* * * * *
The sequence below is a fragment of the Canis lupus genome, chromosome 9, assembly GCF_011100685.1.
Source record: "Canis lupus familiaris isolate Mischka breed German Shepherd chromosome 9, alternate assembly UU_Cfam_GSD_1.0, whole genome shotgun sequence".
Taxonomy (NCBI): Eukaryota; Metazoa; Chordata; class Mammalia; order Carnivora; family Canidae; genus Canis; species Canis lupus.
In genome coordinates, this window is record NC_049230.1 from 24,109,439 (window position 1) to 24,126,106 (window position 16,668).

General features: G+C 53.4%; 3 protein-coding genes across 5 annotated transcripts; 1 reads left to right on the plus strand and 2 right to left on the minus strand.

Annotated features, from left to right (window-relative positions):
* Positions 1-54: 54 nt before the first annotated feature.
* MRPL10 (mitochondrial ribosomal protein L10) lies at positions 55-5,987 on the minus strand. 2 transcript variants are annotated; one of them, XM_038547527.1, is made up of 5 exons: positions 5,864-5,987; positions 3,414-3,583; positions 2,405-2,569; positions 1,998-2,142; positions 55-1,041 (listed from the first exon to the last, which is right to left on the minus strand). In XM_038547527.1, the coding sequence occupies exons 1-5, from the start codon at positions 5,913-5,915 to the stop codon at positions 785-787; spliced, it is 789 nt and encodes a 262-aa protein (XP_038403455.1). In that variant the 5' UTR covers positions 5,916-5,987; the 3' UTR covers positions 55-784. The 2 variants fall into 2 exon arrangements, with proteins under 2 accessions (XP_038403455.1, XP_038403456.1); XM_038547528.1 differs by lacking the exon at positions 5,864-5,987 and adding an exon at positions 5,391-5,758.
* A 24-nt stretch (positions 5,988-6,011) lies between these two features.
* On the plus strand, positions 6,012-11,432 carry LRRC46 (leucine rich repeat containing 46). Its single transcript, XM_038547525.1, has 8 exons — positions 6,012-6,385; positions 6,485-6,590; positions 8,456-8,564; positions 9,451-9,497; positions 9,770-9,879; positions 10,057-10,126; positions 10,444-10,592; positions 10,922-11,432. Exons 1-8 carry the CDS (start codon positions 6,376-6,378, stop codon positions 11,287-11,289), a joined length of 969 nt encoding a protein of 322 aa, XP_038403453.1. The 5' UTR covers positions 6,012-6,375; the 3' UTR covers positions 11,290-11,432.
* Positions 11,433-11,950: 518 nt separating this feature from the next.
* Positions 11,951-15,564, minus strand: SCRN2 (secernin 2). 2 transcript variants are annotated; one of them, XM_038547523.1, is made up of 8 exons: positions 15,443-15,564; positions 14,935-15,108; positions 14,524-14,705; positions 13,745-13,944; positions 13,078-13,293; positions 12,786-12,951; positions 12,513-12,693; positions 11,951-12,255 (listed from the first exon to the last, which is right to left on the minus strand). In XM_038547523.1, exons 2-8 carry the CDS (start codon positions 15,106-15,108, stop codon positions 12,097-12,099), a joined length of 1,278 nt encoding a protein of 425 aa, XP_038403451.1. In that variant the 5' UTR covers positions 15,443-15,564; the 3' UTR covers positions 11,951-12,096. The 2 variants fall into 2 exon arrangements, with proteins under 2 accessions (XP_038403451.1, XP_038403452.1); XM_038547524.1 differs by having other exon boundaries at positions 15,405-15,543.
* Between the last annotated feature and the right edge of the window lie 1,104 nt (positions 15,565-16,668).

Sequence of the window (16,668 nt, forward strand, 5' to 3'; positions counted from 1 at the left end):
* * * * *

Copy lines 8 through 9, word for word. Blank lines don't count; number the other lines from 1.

* MRPL10 (mitochondrial ribosomal protein L10) lies at positions 55-5,987 on the minus strand. 2 transcript variants are annotated; one of them, XM_038547527.1, is made up of 5 exons: positions 5,864-5,987; positions 3,414-3,583; positions 2,405-2,569; positions 1,998-2,142; positions 55-1,041 (listed from the first exon to the last, which is right to left on the minus strand). In XM_038547527.1, the coding sequence occupies exons 1-5, from the start codon at positions 5,913-5,915 to the stop codon at positions 785-787; spliced, it is 789 nt and encodes a 262-aa protein (XP_038403455.1). In that variant the 5' UTR covers positions 5,916-5,987; the 3' UTR covers positions 55-784. The 2 variants fall into 2 exon arrangements, with proteins under 2 accessions (XP_038403455.1, XP_038403456.1); XM_038547528.1 differs by lacking the exon at positions 5,864-5,987 and adding an exon at positions 5,391-5,758.
* A 24-nt stretch (positions 5,988-6,011) lies between these two features.